Of the furniture of the Tabernacle, and its internal arrangement and services, we cannot now refer, and close with three brief remarks:

1. It was all planned in heaven. God was its great architect, and Moses only made it "after the pattern shown him in the mount."

2. It was built by the voluntary offerings of the people, Exod. xxv. 1, 2. God had enriched them with the stores of their enemies and oppressors, and given them all they had. Hence it was only right they should give him freely of their substance, to build him a house for his worship.

3. It had all a highly symbolical and typical reference. Every part of it pointed to some better thing, either in the gospel church below, or the gospel church in heaven. The "holy places of old,

made with hands," were only "figures of the true" and abiding things of a better and more glorious dispensation. Of these figurative references, however, and many important lessons it would teach, we must speak another time.



Query.-Can Hebrews ix. 27, be reconciled with 1 Thess. iv. 16, 17?

"And as it is appointed unto men once to die, but after this the judgment."-Heb. ix. 27.

"For the Lord himself shall descend from heaven with a shout, with the voice of the archangel, and with the trump of God: and the dead in Christ shall rise first: then we which are alive and remain shall be caught up together with them in the clouds, to meet the Lord in the air: and so shall we ever be with the Lord."-1 Thess. iv. 16, 17.

THE difficulty appears to arise thus: the sentence of death is absolutely universal in Heb. ix. 27, and yet a large number of those who shall be "alive" at Christ's second coming shall be exempted from its execution.

The origin and extent of the sentence of death is fully set forth in Rom. v. 12: "Wherefore, as by one man sin entered into the world, and death by sin; and so death passed upon all men, for that all have sinned." This plainly shows that sin is the cause of man's mortality, and that all men, being partakers of guilt, are under the sentence of death. This is then the law of God's moral government, that sin and mortality shall maintain the inseparable relation of cause and effect. Though this law may, like other laws, be suspended by the Divine fiat, as in the case of Enoch, or of Elijah, yet it is not abrogated.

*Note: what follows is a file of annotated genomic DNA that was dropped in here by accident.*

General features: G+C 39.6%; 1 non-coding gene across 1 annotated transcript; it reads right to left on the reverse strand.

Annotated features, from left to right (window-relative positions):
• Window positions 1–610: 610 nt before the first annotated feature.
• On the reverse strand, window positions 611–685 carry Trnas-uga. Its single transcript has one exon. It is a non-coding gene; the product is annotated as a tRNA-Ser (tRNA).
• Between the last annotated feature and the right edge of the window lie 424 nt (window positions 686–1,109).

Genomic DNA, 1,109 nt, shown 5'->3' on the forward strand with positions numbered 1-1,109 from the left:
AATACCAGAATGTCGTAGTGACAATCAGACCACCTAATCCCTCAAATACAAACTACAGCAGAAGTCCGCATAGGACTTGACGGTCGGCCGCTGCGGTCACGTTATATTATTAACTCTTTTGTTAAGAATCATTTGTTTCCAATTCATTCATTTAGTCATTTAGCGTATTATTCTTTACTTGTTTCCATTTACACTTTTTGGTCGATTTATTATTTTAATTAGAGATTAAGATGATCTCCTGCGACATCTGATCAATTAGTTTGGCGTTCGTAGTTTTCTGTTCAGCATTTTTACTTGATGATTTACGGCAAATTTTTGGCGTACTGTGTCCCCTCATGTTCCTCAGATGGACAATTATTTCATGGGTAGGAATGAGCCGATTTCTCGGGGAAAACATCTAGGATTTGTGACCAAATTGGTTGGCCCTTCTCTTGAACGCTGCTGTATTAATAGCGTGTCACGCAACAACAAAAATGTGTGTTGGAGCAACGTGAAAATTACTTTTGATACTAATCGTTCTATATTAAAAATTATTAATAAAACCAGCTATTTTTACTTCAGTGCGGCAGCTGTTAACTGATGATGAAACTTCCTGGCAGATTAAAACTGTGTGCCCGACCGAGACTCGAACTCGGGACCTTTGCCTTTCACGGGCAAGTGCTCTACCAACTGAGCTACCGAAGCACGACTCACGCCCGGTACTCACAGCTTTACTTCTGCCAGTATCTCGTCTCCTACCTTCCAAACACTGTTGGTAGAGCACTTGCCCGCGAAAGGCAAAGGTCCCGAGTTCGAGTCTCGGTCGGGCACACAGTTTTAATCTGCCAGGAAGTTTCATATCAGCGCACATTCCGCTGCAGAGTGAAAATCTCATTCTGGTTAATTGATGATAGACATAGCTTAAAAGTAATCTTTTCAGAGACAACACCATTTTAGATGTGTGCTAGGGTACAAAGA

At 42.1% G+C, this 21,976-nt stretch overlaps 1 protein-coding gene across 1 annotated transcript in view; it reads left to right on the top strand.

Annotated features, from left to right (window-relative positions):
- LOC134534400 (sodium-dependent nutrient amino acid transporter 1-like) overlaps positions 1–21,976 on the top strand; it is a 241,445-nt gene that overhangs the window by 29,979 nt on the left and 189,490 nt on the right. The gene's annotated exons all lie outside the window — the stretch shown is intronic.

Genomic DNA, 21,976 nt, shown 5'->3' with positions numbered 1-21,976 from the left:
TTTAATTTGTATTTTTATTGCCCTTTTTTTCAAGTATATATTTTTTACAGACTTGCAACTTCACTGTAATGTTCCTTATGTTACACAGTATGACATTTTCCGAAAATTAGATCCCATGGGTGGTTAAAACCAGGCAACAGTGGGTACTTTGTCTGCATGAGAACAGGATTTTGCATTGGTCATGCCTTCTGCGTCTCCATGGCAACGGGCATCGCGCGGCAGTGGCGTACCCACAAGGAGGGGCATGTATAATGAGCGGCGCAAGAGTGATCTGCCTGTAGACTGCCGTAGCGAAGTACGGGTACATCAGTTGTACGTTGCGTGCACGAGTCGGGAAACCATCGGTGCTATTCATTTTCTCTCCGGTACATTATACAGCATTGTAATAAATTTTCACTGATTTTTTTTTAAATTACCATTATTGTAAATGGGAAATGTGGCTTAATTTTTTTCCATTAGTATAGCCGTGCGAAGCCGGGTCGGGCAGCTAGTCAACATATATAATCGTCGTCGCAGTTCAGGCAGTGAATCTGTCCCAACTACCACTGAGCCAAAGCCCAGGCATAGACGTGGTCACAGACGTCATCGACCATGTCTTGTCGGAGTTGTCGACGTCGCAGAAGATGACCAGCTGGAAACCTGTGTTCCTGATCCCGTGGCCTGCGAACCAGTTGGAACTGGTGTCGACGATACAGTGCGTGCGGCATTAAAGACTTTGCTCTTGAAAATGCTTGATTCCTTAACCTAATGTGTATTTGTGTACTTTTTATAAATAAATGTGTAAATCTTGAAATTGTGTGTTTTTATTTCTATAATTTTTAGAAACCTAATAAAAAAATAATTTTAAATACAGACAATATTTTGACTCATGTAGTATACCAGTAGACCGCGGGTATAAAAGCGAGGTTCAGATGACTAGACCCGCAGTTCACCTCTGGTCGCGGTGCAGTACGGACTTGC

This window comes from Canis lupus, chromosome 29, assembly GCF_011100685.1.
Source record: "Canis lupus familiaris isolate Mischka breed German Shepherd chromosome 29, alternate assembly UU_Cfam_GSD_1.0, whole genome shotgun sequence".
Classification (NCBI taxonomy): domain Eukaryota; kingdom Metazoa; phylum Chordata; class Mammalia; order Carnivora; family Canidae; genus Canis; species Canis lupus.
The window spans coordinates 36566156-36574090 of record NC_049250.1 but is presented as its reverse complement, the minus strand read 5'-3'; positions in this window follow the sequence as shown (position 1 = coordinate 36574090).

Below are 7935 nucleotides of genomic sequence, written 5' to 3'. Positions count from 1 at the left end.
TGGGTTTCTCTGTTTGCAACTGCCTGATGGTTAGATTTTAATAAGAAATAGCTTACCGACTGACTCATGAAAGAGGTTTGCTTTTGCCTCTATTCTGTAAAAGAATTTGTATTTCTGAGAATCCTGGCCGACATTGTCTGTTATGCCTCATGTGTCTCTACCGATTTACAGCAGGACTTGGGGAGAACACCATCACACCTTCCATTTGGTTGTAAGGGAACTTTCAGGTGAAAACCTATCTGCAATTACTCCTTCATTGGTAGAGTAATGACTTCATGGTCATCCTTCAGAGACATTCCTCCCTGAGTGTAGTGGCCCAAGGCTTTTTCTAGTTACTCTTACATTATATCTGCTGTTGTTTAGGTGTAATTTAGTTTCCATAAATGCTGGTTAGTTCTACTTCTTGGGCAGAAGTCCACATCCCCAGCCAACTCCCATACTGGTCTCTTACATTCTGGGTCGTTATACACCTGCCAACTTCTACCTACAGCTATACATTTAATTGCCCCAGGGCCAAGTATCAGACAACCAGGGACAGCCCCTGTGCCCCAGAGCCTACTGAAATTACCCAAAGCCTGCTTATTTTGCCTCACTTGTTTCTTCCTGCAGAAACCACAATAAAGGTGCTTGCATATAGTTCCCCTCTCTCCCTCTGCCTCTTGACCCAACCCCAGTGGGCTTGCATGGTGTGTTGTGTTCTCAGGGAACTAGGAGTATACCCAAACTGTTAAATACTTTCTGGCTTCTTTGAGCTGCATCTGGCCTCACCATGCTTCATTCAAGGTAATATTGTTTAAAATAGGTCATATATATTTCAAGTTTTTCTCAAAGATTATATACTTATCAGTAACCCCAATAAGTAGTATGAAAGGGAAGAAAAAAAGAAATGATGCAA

Even in the execution of this sentence, the experience of the believer realizes a joy, which makes him rise superior to the pangs of death, so that he can triumphantly sing, “O death, where is thy sting?" This may illustrate the triumph of grace over sin. But when Christ shall come for the express purpose of being "glorified in his saints," then those that are found faithful to him, shall be "changed" by his omnipotent influence. Death shall have no power over them. Yet a glorious transformation shall pass upon them, and they shall thus be prepared to grace the triumphs of Christ, as he returns to his throne amidst the acclaim of admiring angels, and adoring spirits of men made perfect. This seems to be more fully expressed in 1 Cor. xv. 51, 52: "Behold, I show you a mystery; we shall not all sleep, but we shall all be changed, in a moment, in the twinkling of an eye, at the last trump: for the trumpet shall sound, and the dead shall be raised incorruptible, and we shall be changed."

The sentence of death shall continue to be carried into effect on all, until the arrival of an event which is minutely described in 1 Thess. iv. 16, 17. And that event is of a nature sufficient to account for the fact, that the believers that are alive when it occurs, shall be at once assimilated to Christ, and thus be prepared to be "for ever with the Lord." This event marks the conclusion of the present economy, and the commencement of that glorious era when the results of the atonement shall be manifested in the salvation of a multitude which no man can number. If in the days of Christ's humiliation, even as he expired on the cross, the graves opened, gave up their dead, and thus owned his power, much more may it be expected, that when he shall come in all the glory of his finished salvation, the power of death shall be utterly destroyed, as a signal of the Saviour's complete victory.



IF there be, among my numerous young readers, any who have committed mistakes, and fallen into errors, either in principle or practice, during the past year, the beginning of a new year will be an excellent time to amend them, only let there be no delay; often has a day's delay occasioned a year of sorrow.

I was once present when a poor boy came back in great distress to his parents. By neglecting the instruction of his father, and forsaking the law of his mother, he had brought much affliction on his head and his heart. He came with fear, but he was met with affection; he came in tears, but his sorrow was turned into joy. "My poor boy," said his father, almost choked with his emotion, "Why did you not come to me before?"

One of the most common of our faults in this world of errors, is that of delaying to turn back again when

we know that we are going wrong. In a thousand cases wherein we apply to one another for counsel, for help, or for forgiveness, the remark with propriety might be made, "Why did you not come to me before?"

How much of trouble and distress the poor prodigal needlessly endured by not returning sooner to his father's home! So far from there being any backwardness on the part of his father for the meeting, he seemed to be in a much greater hurry than his backsliding son; for while the latter "was yet a great way off," he "saw him, and had compassion, and ran and fell on his neck and kissed him." One would almost think that he had been on the "look out" for him, day after day, and that affection had quickened his eyesight. Not a word of reproof escapes his lips; nothing is said by him but words of love, and nothing is done by him but deeds of kindness. His best robe must be brought